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Renowned expert witness says heroin, not punches, killed man

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    Werner Spitz, a forensic pathologist with over 60 years' experience, reviews a document during his testimony in the case of Nick Masley, who is charged in death of Jeffrey Brooks in 2013, on Friday in Lorain County Common Pleas Court in Elyria.

    KRISTIN BAUER / CHRONICLE

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ELYRIA — The swelling of the brain that the coroner said killed Jeffrey Brooks was not caused by the physical trauma from getting punched in the face and hitting his head but rather from the use of heroin, Dr. Werner Spitz testified Friday.

Spitz testified on behalf of the defense in the murder trial of Nick Masley, 27, of Elyria, who is accused of killing Brooks, 25, of Wellington, in 2013.

The prosecution has said that Masley lured Brooks to a residence at 183 Delaware Circle in Elyria with the intention of beating him up because he felt Brooks had gotten his cousin, Kayla Ellis, addicted to heroin. The Cuyahoga County Medical Examiner’s office, which performed the autopsy on Brooks, ruled the manner of death as homicide and said it was caused by blunt force trauma to the back of Brooks’ head and spinal cord that cause his brain to swell.

Spitz, however, said that wasn’t the case.

“The cause of death of Mr. Brooks was brain swelling,” Spitz said. “This was brought on to major degree by the injection of heroin into (his) system.”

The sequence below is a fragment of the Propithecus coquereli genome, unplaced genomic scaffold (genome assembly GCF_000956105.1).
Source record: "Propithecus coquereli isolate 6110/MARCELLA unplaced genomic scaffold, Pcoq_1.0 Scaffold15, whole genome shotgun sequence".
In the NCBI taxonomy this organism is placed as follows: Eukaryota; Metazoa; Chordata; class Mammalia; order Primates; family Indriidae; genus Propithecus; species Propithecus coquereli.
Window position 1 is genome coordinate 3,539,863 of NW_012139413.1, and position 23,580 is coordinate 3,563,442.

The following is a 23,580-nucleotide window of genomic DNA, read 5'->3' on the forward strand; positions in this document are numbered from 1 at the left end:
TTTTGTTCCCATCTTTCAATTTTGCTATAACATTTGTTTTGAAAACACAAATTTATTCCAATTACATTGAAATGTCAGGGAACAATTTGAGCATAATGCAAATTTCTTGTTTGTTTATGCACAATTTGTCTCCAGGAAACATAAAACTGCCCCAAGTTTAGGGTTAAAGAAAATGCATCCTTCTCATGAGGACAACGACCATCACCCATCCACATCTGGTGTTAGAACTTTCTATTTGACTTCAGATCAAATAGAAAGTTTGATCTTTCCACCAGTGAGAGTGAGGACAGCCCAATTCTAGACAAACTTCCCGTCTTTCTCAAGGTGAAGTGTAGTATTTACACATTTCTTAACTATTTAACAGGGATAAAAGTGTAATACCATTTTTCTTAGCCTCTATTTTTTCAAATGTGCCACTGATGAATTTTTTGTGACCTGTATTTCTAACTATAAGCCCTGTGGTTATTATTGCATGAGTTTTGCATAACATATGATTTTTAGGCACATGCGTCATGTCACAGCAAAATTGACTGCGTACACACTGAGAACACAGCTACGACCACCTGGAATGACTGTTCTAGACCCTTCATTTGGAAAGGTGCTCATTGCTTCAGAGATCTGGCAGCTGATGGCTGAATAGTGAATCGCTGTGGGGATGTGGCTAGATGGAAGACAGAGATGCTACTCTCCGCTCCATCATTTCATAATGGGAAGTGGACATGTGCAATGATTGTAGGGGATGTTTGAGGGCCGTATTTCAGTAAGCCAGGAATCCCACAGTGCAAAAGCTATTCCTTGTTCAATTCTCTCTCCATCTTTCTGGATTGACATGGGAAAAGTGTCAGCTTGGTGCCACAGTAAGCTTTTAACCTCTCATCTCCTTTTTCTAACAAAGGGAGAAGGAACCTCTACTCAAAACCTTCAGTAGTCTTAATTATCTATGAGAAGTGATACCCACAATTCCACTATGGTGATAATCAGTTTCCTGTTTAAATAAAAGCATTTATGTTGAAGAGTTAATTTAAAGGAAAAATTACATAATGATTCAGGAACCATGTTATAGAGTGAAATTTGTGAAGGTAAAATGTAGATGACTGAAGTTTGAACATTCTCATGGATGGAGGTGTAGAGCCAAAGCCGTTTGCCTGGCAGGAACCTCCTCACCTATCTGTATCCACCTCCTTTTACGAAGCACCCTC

The defense called Spitz to the stand as an expert witness in the case. He was the only witness defense attorney Kenneth Lieux called to the stand in the case.

Spitz has served as an expert witness in every state in the country. He worked as a forensic pathologist in Maryland, the District of Columbia, Michigan and Germany. He has served as chief medical examiner in multiple counties.

He has written nearly 100 scientific papers, has written a textbook that is in its fourth edition and has taught at universities.

Spitz testified to Congress and the vice president on the assassination of President John F. Kennedy, sat on a commission that looked into the assassination of Martin Luther King Jr., has been involved in the investigation of the death of JonBenet Ramsey and testified in the O.J. Simpson murder trial in 1996.

“It is my opinion, that with the findings of the autopsy, the fall was a significantly less severe impact in causing brain swelling than the heroin,” Spitz said.

Spitz also said the fluid in Brooks’ lungs, which caused respiratory problems, also was caused by heroin use. According to the autopsy report, Brooks lungs weighed three times those of normal, healthy lungs.

Assistant County Prosecutor Donna Freeman asked Spitz, upon cross-examination, if he felt the fracture to Brooks’ face from the punches by Masley, along with bruising on the inside of his scalp, had caused the brain swelling.

Spitz replied that he didn’t feel the impact was severe enough to cause death. Earlier in his testimony, Spitz called them “superficial” injuries.

In closing arguments, Freeman maintained that Masley planned on beating up Brooks when he invited him to the residence on Delaware Circle to smoke marijuana. Masley told police, in video statement shown to the jury, that he’d suspected Brooks and Ellis had been using heroin for sometime and was upset about it.

In his closing statement, Lieux said Masley was in the situation he is in because he cared for his cousin’s well-being and wanted to get her away from Brooks’ influence. He said Masley is guilty of assault but not felonious assault.

The jury will begin deliberation on the matter Monday morning and is expected to deliver its verdict in the courtroom of Judge James Miraldi sometime early next week.

Contact Scott Mahoney at 329-7146 or smahoney@chroniclet.com. Follow him on Twitter @SMahoneyCT.



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